A Richmond barber who overcame a difficult past has launched a scheme to give young people in crime a way out.
Yasin Hafid set up Pick a Trade Not a Blade following the murders of two young family friends, in a year which has seen the highest number of fatal stabbings in London so far.
The number of offences classified as violence against the person in south west London has risen on average 12.55% per borough in the last year, with the number rising sharply since the start of 2021.
Violence offences have risen in all of the boroughs since the start of this year, most significantly in Kingston, where the number of offences has almost doubled, from 194 in January to 378 in June.
Wandsworth saw the most offences in June, 617 compared to the south west London average of 425.
In Hafid’s home borough of Richmond, there were 289 violent crimes committed in June this year, a number which has been steadily rising throughout 2021.
Although this was the lowest of the boroughs, Hafid was still concerned by the statistics and wanted to do something to reverse them.
Hafid said: “This issue, and I call it a pandemic because it is, it can affect anyone.
“There’s no reason for someone not to push the cause with us, because no matter who you are or where you’ve come from, this could impact your life.
“I thought, you know what Yas, don’t be like the others that are just talking about doing something, actually get up and do it.”
Pick a Trade Not a Blade aims to give individuals a way out of gang culture, knife crime, and drug dealing through offering fully paid jobs and apprenticeships in skilled trades.
The organisation has already helped four young people into work and is rapidly growing its network of employers.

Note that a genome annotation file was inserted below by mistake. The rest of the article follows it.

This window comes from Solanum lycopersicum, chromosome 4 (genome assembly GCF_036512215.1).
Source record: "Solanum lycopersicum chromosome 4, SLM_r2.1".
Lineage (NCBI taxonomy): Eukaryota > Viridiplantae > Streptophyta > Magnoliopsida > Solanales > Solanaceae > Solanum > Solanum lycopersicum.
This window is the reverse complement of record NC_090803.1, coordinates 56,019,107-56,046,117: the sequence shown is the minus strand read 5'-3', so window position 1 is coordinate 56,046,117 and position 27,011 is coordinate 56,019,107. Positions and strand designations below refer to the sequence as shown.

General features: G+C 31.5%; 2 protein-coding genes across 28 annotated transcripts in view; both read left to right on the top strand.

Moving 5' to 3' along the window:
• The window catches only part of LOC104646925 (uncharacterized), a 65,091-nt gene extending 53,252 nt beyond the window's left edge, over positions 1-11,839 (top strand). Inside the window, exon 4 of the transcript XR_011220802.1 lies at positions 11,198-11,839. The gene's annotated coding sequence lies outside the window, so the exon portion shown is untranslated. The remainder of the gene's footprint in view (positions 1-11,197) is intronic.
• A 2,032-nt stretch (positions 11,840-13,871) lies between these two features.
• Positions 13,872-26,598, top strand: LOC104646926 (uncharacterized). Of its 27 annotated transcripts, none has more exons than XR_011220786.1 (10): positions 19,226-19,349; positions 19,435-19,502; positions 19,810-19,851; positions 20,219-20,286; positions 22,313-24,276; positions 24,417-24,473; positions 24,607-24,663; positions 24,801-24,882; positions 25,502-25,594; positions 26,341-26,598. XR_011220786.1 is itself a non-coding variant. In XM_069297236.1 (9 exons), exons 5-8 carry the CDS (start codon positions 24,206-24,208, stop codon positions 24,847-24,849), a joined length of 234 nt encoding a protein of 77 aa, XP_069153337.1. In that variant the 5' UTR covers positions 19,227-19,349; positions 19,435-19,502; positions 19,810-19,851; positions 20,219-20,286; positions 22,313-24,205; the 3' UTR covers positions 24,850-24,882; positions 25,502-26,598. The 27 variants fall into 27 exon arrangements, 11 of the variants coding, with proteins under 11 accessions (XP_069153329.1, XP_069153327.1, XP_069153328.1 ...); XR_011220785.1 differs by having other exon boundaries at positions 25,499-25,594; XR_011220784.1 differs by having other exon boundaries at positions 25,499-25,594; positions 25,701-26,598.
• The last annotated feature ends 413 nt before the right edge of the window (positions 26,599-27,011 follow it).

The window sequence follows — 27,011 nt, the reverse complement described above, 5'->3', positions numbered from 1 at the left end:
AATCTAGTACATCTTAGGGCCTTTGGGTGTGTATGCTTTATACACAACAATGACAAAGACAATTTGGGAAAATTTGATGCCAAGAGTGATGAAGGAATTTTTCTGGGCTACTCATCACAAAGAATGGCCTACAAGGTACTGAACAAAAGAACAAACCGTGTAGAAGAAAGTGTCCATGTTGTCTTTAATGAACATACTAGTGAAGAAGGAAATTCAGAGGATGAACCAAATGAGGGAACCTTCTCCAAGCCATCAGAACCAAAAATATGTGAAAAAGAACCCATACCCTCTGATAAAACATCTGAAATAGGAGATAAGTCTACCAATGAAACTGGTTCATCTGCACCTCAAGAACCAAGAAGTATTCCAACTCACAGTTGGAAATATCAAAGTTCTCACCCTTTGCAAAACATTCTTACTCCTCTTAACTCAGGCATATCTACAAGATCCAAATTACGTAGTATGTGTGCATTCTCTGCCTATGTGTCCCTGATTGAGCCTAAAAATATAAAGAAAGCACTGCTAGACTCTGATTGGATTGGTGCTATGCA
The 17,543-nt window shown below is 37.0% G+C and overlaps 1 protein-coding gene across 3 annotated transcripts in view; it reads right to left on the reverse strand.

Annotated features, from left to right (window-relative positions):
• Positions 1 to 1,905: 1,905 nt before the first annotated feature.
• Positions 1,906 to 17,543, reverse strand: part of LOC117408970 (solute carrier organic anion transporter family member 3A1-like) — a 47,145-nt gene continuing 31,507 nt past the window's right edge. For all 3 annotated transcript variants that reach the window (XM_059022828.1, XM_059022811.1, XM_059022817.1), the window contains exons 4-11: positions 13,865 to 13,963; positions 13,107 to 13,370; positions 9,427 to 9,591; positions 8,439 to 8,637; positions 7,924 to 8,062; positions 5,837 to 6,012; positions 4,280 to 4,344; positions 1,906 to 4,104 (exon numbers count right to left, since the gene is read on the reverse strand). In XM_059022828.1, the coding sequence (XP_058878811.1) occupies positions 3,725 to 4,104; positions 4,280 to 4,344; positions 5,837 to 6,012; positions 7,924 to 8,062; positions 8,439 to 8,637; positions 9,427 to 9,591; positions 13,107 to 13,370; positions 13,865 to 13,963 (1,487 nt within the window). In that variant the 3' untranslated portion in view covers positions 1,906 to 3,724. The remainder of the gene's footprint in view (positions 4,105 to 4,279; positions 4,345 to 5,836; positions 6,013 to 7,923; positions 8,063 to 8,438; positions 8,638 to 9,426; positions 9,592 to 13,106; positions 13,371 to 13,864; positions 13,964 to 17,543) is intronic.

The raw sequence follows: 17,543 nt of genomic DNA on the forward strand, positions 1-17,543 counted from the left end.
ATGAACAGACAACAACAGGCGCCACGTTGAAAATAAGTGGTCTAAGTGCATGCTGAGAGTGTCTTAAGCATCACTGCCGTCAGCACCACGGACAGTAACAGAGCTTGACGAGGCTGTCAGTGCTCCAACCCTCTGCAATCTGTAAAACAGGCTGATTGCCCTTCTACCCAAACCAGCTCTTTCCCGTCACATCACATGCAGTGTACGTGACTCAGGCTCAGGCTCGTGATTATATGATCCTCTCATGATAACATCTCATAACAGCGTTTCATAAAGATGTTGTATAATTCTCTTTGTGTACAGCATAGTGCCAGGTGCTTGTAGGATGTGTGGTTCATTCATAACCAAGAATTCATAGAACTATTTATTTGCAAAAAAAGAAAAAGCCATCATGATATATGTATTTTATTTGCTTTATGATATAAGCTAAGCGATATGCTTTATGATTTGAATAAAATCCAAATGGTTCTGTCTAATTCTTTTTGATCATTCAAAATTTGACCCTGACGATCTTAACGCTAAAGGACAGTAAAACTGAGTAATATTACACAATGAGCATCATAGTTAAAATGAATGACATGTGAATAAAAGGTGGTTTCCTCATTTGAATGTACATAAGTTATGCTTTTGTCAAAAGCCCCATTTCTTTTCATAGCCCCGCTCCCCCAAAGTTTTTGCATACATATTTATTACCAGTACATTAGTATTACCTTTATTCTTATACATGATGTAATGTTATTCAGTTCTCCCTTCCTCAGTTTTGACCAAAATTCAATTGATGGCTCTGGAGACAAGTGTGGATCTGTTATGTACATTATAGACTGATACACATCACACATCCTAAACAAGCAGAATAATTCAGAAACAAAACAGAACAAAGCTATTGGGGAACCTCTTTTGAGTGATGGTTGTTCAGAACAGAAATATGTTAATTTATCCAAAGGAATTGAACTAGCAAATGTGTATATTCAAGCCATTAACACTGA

Two young boys were rebelling following the loss of their father, but Hafid found them a job.
He recalled receiving a video message from them after they received their first paycheck.
“They were just going ‘thank you so much Yas, honestly mate you’ve changed our lives’,” said Hafid.
“It’s like every time I do get a success story, I get a proud father moment.
“It’s something special, it really is.”
Hafid felt compelled to act after talking with his barbering clients, many of whom had been personally affected by crime and felt he could use his connections within the community to change the statistics.
He himself battled with mental health growing up and felt disillusioned with education.
“We’ve all been there, we’ve all sort of gone off the rails,” said Hafid.
“Thank God I learnt how to cut hair, because having that skill has got me to the position where I am today.
“Being my own boss allows me to earn such a great sense of relief and it keeps you focused, it keeps you on a path, it enhances self-fulfilment and freedom.
“Being in control of your own destiny is a key factor”.
Hafid believes the key to their success lies in treating people non-judgementally and ensuring they are self-motivated.
The organisation is currently pushing for charity status and has big plans to turn the worrying crime statistics around not only in London, but nationwide.
“We want to keep growing really, and helping save lives,” he added.
Featured image credit: @pickatradenotablade